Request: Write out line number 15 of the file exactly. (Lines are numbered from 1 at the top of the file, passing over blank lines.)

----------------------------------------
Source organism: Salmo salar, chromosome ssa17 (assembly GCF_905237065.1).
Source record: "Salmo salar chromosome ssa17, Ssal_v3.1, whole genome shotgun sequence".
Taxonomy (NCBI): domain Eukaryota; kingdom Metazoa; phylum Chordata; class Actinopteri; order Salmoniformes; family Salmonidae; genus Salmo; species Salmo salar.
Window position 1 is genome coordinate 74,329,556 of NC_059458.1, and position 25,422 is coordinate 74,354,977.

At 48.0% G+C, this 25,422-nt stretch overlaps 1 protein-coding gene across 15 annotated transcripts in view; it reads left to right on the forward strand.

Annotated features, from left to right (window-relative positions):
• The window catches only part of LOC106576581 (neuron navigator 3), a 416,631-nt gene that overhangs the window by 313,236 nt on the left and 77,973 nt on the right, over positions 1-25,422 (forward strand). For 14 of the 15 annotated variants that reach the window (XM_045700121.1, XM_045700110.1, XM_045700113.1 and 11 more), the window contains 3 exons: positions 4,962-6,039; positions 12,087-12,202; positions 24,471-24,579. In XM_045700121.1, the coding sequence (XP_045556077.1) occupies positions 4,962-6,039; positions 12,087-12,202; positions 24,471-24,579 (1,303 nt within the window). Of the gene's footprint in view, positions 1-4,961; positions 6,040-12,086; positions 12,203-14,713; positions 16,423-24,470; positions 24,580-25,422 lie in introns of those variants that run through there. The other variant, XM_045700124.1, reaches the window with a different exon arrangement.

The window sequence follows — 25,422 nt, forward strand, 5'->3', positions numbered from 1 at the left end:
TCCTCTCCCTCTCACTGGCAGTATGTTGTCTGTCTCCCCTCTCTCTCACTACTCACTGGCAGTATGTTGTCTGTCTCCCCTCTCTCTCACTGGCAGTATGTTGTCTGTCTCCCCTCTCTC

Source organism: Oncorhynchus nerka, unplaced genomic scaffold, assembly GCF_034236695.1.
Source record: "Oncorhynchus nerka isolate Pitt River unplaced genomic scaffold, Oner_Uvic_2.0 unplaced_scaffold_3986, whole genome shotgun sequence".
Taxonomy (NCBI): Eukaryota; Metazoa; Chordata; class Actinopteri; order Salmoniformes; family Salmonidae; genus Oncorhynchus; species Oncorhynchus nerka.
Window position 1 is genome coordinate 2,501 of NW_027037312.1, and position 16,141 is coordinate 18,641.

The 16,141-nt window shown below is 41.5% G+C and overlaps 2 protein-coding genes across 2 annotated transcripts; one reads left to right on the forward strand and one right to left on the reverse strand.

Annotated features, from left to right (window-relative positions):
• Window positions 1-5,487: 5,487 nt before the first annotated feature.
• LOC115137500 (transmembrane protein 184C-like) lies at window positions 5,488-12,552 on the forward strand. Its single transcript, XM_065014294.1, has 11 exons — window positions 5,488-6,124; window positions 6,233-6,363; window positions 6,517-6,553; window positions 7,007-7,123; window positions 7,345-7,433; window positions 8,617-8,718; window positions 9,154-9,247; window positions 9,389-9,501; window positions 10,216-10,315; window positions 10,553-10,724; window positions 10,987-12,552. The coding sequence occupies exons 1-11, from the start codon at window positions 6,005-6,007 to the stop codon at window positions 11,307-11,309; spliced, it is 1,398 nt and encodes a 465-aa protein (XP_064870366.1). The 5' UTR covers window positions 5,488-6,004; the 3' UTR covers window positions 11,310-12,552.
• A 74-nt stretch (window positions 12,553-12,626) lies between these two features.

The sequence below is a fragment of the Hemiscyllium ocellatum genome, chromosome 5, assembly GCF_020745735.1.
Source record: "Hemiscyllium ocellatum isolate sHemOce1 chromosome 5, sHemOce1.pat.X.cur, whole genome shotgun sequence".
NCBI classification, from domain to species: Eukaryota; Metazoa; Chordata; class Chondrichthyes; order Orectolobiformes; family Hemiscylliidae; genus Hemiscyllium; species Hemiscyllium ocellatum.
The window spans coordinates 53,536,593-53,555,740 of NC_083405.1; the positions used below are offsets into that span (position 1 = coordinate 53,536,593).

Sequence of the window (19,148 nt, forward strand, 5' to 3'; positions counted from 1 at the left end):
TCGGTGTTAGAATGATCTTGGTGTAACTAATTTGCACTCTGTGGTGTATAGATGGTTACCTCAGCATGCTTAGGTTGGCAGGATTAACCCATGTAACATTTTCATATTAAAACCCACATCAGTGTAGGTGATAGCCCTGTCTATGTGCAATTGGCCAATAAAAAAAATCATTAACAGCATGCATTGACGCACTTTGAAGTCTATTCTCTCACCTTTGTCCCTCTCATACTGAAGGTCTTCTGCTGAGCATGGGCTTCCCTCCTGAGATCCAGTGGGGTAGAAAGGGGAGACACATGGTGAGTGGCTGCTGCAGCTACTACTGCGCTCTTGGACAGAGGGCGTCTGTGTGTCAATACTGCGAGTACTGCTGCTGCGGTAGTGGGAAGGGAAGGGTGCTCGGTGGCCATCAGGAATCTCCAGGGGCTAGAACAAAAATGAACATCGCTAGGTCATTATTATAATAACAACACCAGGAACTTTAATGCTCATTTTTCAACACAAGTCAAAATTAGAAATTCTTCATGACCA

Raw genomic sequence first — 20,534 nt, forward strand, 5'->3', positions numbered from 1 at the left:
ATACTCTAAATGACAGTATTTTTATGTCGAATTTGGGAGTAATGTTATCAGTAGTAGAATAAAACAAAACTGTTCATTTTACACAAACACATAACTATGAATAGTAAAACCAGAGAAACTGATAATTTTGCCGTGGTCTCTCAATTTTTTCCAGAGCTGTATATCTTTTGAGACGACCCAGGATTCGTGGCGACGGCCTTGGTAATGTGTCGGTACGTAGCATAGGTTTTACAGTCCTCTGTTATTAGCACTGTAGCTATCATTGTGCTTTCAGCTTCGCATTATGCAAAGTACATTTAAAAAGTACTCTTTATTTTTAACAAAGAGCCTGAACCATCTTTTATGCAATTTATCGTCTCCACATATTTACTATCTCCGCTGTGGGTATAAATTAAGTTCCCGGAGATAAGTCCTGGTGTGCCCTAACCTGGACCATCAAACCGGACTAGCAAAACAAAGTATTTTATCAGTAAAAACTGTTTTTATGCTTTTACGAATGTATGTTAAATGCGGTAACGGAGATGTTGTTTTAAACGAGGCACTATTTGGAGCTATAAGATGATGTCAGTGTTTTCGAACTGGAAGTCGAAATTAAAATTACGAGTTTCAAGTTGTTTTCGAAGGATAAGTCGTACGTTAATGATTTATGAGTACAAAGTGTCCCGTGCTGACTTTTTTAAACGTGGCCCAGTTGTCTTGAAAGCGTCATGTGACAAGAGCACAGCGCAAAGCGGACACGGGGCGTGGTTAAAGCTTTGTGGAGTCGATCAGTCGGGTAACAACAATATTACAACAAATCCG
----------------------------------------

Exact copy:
Annotated features, from left to right (window-relative positions):